Wednesday, September 12, 2012

Feeling Better

Alright, turns out finally managing to write my way in and out the dragon battle lifted up my spirits. I've figured out some things. One, I'm running for historian/secretary of the Debate Team and joining the National Honors Society. Two, I'll also start volunteering at the Writing Center and local nonprofit organizations. All this should go on my college application.
Then hopefully I get into a university where I can major in Creative Writing/English (general) and minor in Film Studies (or film production).


Also, I talked to this guy I know yesterday, and he kept trying to convince me that my way of viewing life and death is a bit selfish. Because...I...really, I didn't get it. I'm going to try to speak to him again about it, because I sincerely have no idea why he thinks my belief that life is fragile is selfish. He gave me a reason, but I can't remember what it was. I'm trying to beat my brain until it confesses and gives me the information, but it won't. I swear he had a reason for thinking it was selfish. It's so contradictory to what I've always believed that I think I accidentally threw it away from my memory banks since it sounded so irrelevant. And stupid. I mean, I'm the one who thinks that it's important to give sources and opportunities to less fortunate people so they can actually live good lives since THIS IS ALL THEY HAVE. If someone miserable dies and we did not help them be freed of the pain, there's a lot to grieve there, because that someone only had one shot at happiness.

Now granted, the other thing we briefly discussed was the death of loved ones. When Neil Armstrong died, I broke down crying for a good few hours, simply because he's gone. He doesn't get to see human expansion across the solar system, or at least to Mars, he doesn't get to ever know if we find life outside this planet--there's so much he won't see because his existence is no more.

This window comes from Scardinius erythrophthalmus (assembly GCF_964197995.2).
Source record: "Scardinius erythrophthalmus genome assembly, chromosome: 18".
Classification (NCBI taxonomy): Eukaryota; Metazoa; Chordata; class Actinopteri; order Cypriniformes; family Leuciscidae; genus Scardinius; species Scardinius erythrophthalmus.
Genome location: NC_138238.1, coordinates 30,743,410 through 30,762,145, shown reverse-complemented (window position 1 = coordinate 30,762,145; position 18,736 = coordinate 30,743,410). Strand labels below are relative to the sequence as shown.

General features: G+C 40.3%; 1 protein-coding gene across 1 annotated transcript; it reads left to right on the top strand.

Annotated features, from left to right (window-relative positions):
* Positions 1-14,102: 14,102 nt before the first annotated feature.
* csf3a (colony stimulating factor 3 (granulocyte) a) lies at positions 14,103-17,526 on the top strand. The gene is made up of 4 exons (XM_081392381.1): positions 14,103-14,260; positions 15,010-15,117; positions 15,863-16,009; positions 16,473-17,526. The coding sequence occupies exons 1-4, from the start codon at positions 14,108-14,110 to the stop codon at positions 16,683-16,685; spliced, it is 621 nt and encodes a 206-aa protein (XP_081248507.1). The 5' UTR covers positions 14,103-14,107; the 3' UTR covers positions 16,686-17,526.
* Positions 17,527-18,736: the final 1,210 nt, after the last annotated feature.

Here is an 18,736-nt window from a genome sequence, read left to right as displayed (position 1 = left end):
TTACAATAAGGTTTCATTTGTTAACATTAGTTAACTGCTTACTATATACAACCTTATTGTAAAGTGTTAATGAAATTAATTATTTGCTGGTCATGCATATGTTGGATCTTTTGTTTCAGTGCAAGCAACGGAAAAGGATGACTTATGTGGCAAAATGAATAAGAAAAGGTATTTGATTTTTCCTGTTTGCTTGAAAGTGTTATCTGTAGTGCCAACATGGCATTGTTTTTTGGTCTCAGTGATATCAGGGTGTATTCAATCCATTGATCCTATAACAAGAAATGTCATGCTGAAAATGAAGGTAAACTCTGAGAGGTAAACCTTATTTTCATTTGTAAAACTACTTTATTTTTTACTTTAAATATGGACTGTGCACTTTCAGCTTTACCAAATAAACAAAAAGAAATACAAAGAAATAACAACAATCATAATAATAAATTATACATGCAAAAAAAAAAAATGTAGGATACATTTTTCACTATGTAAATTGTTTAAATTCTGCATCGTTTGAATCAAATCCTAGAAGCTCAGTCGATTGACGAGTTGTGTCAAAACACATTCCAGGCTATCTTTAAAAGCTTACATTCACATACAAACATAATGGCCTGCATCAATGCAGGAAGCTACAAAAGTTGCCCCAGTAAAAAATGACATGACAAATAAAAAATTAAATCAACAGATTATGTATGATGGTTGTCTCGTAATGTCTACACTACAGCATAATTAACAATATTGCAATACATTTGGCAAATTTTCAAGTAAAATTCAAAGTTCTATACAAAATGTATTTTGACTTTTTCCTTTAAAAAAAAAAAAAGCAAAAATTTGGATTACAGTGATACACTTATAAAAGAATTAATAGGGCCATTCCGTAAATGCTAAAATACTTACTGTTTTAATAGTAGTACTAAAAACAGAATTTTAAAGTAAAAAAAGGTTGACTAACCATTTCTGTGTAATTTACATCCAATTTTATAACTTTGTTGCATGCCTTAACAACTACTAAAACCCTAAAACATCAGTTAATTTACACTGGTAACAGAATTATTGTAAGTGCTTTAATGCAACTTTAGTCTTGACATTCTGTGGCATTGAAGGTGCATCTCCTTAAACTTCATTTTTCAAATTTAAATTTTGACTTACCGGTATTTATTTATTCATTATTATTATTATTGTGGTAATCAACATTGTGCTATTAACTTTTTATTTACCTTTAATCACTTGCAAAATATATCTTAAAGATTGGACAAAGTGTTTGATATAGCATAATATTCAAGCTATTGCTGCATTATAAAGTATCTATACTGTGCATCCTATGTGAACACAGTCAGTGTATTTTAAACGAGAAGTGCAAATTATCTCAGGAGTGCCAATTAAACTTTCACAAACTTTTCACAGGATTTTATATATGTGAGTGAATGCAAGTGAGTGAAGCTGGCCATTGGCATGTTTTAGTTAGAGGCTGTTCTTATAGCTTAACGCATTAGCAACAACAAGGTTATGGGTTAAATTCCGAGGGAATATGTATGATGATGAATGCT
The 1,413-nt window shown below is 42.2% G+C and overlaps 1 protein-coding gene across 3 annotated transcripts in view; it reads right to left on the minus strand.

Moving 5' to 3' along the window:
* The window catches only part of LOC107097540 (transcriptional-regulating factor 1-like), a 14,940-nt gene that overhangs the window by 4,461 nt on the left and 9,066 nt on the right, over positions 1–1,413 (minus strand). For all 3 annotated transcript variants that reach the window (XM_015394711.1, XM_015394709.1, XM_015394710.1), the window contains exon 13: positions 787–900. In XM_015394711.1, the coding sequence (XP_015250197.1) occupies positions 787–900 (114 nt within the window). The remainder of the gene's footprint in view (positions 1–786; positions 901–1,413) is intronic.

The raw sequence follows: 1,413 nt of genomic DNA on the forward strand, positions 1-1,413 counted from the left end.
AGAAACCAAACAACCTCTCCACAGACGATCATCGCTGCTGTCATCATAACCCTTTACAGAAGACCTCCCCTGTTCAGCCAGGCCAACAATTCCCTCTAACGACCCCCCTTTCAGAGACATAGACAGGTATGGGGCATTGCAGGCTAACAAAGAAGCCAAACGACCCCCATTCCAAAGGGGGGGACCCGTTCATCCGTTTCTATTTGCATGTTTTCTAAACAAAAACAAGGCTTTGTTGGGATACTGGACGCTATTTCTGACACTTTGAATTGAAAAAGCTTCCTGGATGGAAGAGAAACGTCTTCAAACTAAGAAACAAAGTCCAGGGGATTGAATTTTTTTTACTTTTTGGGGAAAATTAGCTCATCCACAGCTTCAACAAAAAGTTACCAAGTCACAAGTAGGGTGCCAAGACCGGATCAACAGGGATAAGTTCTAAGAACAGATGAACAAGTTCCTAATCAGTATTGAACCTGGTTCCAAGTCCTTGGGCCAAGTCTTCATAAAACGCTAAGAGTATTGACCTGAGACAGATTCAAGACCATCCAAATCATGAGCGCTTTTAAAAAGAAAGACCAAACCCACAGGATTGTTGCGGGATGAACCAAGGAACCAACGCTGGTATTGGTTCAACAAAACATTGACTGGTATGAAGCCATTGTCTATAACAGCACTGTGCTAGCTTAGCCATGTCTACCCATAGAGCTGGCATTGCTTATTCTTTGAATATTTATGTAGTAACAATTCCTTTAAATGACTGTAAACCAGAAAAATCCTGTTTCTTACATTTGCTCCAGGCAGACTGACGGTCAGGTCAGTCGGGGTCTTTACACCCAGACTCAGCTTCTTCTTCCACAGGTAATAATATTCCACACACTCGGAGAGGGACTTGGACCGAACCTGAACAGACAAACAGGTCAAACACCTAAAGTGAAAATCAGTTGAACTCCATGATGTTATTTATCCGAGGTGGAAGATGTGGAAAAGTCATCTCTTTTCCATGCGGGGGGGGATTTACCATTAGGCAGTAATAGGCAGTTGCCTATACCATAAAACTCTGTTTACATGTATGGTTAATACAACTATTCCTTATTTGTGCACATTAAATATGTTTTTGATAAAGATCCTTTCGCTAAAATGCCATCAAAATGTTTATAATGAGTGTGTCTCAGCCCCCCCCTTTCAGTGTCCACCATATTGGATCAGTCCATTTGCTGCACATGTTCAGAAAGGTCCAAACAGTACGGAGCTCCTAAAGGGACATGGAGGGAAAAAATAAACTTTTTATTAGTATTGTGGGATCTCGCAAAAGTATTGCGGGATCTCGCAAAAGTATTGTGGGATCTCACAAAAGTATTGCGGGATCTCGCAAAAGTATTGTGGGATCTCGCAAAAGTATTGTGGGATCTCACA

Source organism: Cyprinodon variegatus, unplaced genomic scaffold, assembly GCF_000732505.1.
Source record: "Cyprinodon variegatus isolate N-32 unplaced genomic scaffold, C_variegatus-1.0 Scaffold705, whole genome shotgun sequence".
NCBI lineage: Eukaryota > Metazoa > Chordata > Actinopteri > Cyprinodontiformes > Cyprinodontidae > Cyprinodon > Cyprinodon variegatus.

When I spoke to this guy about it, he got really defensive. Yesterday he was asking me what I would do if a child of mine died, or if I were to die and leave children behind, and if so, I would really wish for them to imagine my existence and self was gone forever. I realize a lot of people who lose loved ones and are religious can find comfort in believing there is something more than this, and that those people are not gone forever. I'm glad they believe in something that lessens the pain of losing someone, but that doesn't mean I agree with it. Life doesn't have to be just, and not everything has a silver lining. Losing a child would probably wreck me to pieces, but I can't imagine there being anything that could make it immediately better, let alone something I believe to be an imaginary scenario. I realize it's human nature to always try to find hope in the darkest of moments, but sometimes pain is there and it needs to be felt and things will only become better through a long and horrifyingly painful road.

And why would I chose a set of beliefs just because they're comforting when there's no evidence that they are in any way truthful?

P.S: Also this -
I love what he said about his "film school."


  1. Good on you for getting back in the saddle with the writing.

    I'm confused by why your outlook on death would be considered "selfish" too. It's not like you're trying to take other people's perspectives away from them by saying you don't believe them or don't buy into them or don't find them comforting.

  2. IDK if you've seen this piece on death (It's called "You want a physicist to speak at your funeral")

    This piece was frankly more comforting than any of the things I've heard from a pastor. We've changed the world just by existing. We all share a little piece of infinity with each other.

    Great post! Made me think.

  3. Anonymous8:56 PM

    Can I read it pleeeaase


"Science and science fiction have done a kind of dance over the last century... The scientists make a finding. It inspires science fiction writers to write about it, and a host of young people read the science fiction and are excited, and inspired to become scientists...which they do, which then feeds again into another generation of science fiction and science..."
- Carl Sagan, in his message to future explorers of Mars.